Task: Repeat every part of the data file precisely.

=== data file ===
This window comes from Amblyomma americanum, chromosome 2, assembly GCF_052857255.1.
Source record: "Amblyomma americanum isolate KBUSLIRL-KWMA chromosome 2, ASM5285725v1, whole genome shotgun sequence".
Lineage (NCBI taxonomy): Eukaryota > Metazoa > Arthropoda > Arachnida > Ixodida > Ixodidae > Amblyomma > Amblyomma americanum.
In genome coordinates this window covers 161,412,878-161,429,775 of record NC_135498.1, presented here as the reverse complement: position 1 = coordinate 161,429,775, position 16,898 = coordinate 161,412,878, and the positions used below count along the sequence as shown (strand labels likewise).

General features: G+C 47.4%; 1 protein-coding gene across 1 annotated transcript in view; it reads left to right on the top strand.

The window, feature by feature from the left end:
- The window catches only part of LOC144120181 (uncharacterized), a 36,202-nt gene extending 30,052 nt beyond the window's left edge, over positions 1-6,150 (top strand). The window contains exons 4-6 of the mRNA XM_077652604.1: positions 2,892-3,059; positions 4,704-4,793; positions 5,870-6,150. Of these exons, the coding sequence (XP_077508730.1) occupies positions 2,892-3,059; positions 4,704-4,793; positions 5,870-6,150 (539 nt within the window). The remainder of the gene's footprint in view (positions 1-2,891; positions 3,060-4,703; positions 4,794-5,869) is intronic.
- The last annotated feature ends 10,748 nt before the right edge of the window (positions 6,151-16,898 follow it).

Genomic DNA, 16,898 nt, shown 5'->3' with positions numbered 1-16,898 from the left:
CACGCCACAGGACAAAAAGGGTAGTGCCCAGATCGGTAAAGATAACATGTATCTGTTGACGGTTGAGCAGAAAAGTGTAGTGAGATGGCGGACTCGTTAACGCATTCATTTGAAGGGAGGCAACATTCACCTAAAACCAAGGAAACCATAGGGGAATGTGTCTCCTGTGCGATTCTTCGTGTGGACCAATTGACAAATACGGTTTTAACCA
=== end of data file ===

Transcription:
This window comes from Amblyomma americanum, chromosome 2, assembly GCF_052857255.1.
Source record: "Amblyomma americanum isolate KBUSLIRL-KWMA chromosome 2, ASM5285725v1, whole genome shotgun sequence".
Lineage (NCBI taxonomy): Eukaryota > Metazoa > Arthropoda > Arachnida > Ixodida > Ixodidae > Amblyomma > Amblyomma americanum.
In genome coordinates this window covers 161,412,878-161,429,775 of record NC_135498.1, presented here as the reverse complement: position 1 = coordinate 161,429,775, position 16,898 = coordinate 161,412,878, and the positions used below count along the sequence as shown (strand labels likewise).

General features: G+C 47.4%; 1 protein-coding gene across 1 annotated transcript in view; it reads left to right on the top strand.

The window, feature by feature from the left end:
- The window catches only part of LOC144120181 (uncharacterized), a 36,202-nt gene extending 30,052 nt beyond the window's left edge, over positions 1-6,150 (top strand). The window contains exons 4-6 of the mRNA XM_077652604.1: positions 2,892-3,059; positions 4,704-4,793; positions 5,870-6,150. Of these exons, the coding sequence (XP_077508730.1) occupies positions 2,892-3,059; positions 4,704-4,793; positions 5,870-6,150 (539 nt within the window). The remainder of the gene's footprint in view (positions 1-2,891; positions 3,060-4,703; positions 4,794-5,869) is intronic.
- The last annotated feature ends 10,748 nt before the right edge of the window (positions 6,151-16,898 follow it).

Genomic DNA, 16,898 nt, shown 5'->3' with positions numbered 1-16,898 from the left:
CACGCCACAGGACAAAAAGGGTAGTGCCCAGATCGGTAAAGATAACATGTATCTGTTGACGGTTGAGCAGAAAAGTGTAGTGAGATGGCGGACTCGTTAACGCATTCATTTGAAGGGAGGCAACATTCACCTAAAACCAAGGAAACCATAGGGGAATGTGTCTCCTGTGCGATTCTTCGTGTGGACCAATTGACAAATACGGTTTTAACCA